So Frank Sinatra walked into the Bacchanal Room at Caesar’s Palace, Las Vegas, and ordered steak au poivre. He was with his daughter, Tina. She wanted a broiled pork chop, but there were no pork chops on the menu.
What to do?
This was Dieter Bornemann’s dilemma as the chef on duty. The year, he says, was 1966. As he tells the story (think of it as The Bornemann Ultimatum), he quickly procured a pork chop from one of Caesar’s other kitchens, broiled it, and sent it out with sautéed apples and buttery whipped potatoes. Then he mopped his brow.
About twenty minutes later, Sinatra burst into the kitchen. “Who made that pork chop?” the Voice demanded. The only sound was of knees knocking. Finally, Bornemann ’fessed up. Sinatra strode up to him, face to face.
“She loved it!” he declared, and pressed a $100 bill into the chef’s hand.
Bornemann, now 66, serves a version of the dish at the Little Kraut, the German restaurant he opened in Red Bank in 1971 and moved to its present location in 1979. (The menu description does not invoke Sinatra.) These days the meat is roasted pork loin, but the accompaniments are the same.
“Stick with a winner,” he says.
Inside, it could still be 1979, or 1879– and I mean that in a good way. A mahogany bar faces the entrance; the dining room is nearly as narrow as a Pullman car. It is nostalgically appointed with dark wood walls, rows of Meissen porcelain beer steins, and German landscape paintings from the home of Bornemann’s aunt and uncle in his native Cologne.
Bornemann, who is 5 feet 7 inches tall, came up with the name Little Kraut. “That’s what people call me behind my back,” he explains. “So why not?”
After culinary school in Switzerland, he cooked in France, England, and Las Vegas before heading east to Spring Lake (at a place now called The Mill) and Red Bank, where he opened Little Kraut in a former luncheonette.
The chef knows his puff pastry, filling strudel-like starters with tasty snails, Brie, or spinach. The clam bisque was unremarkable, but my table devoured the Jersey beefsteak tomato stuffed with large, sweet shrimp in mayonnaise mixed with buttermilk, ketchup, and dill. Nor could we get enough of the balsamic-drizzled scallops wrapped in hickory-smoked bacon. The crispy, silver-dollar-sized potato pancakes, made with a hint of grated onion, were very good, and even better with the accompanying applesauce, sour cream, and imported fresh lingonberries.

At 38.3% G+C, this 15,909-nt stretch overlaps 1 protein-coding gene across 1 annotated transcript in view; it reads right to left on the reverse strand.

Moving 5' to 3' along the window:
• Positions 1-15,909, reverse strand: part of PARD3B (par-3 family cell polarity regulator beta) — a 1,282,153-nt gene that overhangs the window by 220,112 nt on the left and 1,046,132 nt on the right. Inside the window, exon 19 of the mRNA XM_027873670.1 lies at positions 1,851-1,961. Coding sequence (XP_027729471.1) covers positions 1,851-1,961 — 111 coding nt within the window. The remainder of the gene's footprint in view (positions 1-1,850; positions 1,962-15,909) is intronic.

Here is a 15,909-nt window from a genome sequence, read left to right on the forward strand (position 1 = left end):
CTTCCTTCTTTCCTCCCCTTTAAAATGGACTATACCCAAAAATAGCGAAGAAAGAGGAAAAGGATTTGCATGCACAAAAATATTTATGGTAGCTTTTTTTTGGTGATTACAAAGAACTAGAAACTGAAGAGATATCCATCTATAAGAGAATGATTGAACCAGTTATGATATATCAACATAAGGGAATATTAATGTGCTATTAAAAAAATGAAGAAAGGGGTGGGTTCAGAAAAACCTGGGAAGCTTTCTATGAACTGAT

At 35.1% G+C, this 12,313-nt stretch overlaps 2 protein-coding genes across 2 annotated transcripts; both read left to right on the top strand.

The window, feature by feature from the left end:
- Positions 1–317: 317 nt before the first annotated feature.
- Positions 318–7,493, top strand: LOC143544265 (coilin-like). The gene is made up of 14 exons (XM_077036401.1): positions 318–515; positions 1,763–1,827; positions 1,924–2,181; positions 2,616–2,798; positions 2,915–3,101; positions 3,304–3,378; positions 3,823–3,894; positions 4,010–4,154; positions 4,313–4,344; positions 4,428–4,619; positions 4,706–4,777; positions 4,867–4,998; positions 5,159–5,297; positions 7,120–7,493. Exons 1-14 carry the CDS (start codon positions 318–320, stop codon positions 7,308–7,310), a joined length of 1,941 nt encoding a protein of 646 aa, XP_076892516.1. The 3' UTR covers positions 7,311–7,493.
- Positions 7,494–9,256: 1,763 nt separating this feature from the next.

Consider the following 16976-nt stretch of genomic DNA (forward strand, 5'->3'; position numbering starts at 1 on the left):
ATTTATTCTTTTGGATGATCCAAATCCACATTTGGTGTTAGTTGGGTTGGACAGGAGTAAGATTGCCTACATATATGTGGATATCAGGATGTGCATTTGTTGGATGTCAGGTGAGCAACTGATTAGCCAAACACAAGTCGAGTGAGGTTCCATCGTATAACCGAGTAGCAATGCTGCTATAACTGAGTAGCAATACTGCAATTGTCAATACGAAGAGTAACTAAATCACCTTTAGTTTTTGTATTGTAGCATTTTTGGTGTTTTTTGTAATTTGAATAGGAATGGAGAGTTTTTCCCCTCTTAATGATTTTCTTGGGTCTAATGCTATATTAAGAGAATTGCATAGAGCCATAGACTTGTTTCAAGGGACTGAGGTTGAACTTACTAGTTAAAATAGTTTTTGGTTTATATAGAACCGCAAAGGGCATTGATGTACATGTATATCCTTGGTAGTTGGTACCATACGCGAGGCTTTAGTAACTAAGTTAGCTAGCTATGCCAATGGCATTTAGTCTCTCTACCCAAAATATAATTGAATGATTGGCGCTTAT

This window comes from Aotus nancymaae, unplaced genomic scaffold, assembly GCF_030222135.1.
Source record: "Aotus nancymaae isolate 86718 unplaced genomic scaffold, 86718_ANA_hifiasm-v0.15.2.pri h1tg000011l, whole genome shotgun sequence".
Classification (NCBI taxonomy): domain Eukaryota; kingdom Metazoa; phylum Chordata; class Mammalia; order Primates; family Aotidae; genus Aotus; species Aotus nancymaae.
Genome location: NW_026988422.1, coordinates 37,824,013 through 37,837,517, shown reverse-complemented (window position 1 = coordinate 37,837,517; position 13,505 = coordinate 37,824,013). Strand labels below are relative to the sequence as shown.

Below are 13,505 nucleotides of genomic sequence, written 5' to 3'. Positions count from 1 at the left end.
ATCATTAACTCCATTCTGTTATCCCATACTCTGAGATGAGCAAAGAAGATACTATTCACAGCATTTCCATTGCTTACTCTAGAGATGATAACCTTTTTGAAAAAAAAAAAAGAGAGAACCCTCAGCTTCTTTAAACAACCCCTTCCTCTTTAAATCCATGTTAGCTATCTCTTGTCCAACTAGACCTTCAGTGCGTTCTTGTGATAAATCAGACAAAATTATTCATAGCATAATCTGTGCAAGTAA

Come for the hearty, rustic meat and fowl. Sauerbraten (a beef pot roast) tenderizes for a week in a marinade of red-wine vinegar, pickling spices, and—strange as it sounds—ginger snaps, which add flavor and eventually thicken the sauce. The non-meat eater in my party was pleased with her orange roughy cooked in parchment paper, which sealed in the flavors of the Chablis, herb butter, and vegetables.
The Little Kraut offers several different schnitzels—veal cutlets pounded thin, dredged in flour, and sautéed in clarified butter. I found the Wiener schnitzel in a simple demi-glace reduction a bit spartan. But ham, Swiss cheese, and tomato enlivened the Tyrolean schnitzel. Also good was a free-spirited schnitzel á la Holstein—with lemon, capers, anchovies, and the signature pair of sunny-side up eggs (which are said to resemble the eyes of black-and-white Holstein cows).
I don’t share the chef’s enthusiasm for pork medallions, but his cream-based Calvados sauce is luscious, sparked with baked apple slices and applejack brandy from Monmouth County’s historic Laird distillery.
Bornemann’s Long Island duckling is definitive, with moist flesh and crackling skin. From October to May, he serves Christmas goose stuffed with spiced apples, raisins, walnuts, and egg-enriched croutons.
A German restaurant is only as good as its strudel, and Bornemann’s is a showstopper. The delicate pastry exudes a dense, delicious filling of apples, raisins, and cranberries, which you can barely see under the mantle of fresh whipped cream. The Little Kraut celebrates the way things used to be, mit schlag.—Karen Tina Harrison